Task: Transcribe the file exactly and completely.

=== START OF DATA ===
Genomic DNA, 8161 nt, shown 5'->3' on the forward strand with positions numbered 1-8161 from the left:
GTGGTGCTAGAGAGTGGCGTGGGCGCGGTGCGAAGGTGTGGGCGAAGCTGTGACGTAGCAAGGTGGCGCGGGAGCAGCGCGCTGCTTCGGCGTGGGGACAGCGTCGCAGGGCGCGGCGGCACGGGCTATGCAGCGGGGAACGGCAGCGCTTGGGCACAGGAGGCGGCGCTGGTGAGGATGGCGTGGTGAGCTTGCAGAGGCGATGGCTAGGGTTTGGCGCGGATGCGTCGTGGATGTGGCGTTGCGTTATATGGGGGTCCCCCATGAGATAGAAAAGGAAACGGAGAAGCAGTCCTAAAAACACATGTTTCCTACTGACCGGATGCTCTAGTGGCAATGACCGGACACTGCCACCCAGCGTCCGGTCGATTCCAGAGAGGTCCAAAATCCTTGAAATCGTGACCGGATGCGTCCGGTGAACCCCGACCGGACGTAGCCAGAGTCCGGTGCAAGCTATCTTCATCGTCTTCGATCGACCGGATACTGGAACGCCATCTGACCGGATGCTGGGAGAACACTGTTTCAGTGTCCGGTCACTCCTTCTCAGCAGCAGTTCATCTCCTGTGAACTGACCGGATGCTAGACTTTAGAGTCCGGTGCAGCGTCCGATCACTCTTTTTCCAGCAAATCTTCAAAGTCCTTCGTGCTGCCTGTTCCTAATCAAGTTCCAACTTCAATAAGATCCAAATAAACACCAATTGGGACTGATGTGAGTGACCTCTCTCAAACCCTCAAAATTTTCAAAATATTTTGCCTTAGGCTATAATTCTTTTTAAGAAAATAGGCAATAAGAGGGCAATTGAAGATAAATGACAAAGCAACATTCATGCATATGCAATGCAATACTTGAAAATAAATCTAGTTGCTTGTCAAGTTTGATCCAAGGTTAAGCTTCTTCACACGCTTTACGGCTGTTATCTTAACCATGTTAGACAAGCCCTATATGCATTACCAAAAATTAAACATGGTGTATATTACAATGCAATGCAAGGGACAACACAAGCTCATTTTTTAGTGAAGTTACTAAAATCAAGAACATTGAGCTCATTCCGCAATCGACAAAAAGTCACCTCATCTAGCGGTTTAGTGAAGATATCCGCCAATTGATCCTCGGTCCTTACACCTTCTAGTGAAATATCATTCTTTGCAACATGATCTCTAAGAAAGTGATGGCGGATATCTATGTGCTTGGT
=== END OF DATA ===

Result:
Genomic DNA, 8161 nt, shown 5'->3' on the forward strand with positions numbered 1-8161 from the left:
GTGGTGCTAGAGAGTGGCGTGGGCGCGGTGCGAAGGTGTGGGCGAAGCTGTGACGTAGCAAGGTGGCGCGGGAGCAGCGCGCTGCTTCGGCGTGGGGACAGCGTCGCAGGGCGCGGCGGCACGGGCTATGCAGCGGGGAACGGCAGCGCTTGGGCACAGGAGGCGGCGCTGGTGAGGATGGCGTGGTGAGCTTGCAGAGGCGATGGCTAGGGTTTGGCGCGGATGCGTCGTGGATGTGGCGTTGCGTTATATGGGGGTCCCCCATGAGATAGAAAAGGAAACGGAGAAGCAGTCCTAAAAACACATGTTTCCTACTGACCGGATGCTCTAGTGGCAATGACCGGACACTGCCACCCAGCGTCCGGTCGATTCCAGAGAGGTCCAAAATCCTTGAAATCGTGACCGGATGCGTCCGGTGAACCCCGACCGGACGTAGCCAGAGTCCGGTGCAAGCTATCTTCATCGTCTTCGATCGACCGGATACTGGAACGCCATCTGACCGGATGCTGGGAGAACACTGTTTCAGTGTCCGGTCACTCCTTCTCAGCAGCAGTTCATCTCCTGTGAACTGACCGGATGCTAGACTTTAGAGTCCGGTGCAGCGTCCGATCACTCTTTTTCCAGCAAATCTTCAAAGTCCTTCGTGCTGCCTGTTCCTAATCAAGTTCCAACTTCAATAAGATCCAAATAAACACCAATTGGGACTGATGTGAGTGACCTCTCTCAAACCCTCAAAATTTTCAAAATATTTTGCCTTAGGCTATAATTCTTTTTAAGAAAATAGGCAATAAGAGGGCAATTGAAGATAAATGACAAAGCAACATTCATGCATATGCAATGCAATACTTGAAAATAAATCTAGTTGCTTGTCAAGTTTGATCCAAGGTTAAGCTTCTTCACACGCTTTACGGCTGTTATCTTAACCATGTTAGACAAGCCCTATATGCATTACCAAAAATTAAACATGGTGTATATTACAATGCAATGCAAGGGACAACACAAGCTCATTTTTTAGTGAAGTTACTAAAATCAAGAACATTGAGCTCATTCCGCAATCGACAAAAAGTCACCTCATCTAGCGGTTTAGTGAAGATATCCGCCAATTGATCCTCGGTCCTTACACCTTCTAGTGAAATATCATTCTTTGCAACATGATCTCTAAGAAAGTGATGGCGGATATCTATGTGCTTGGT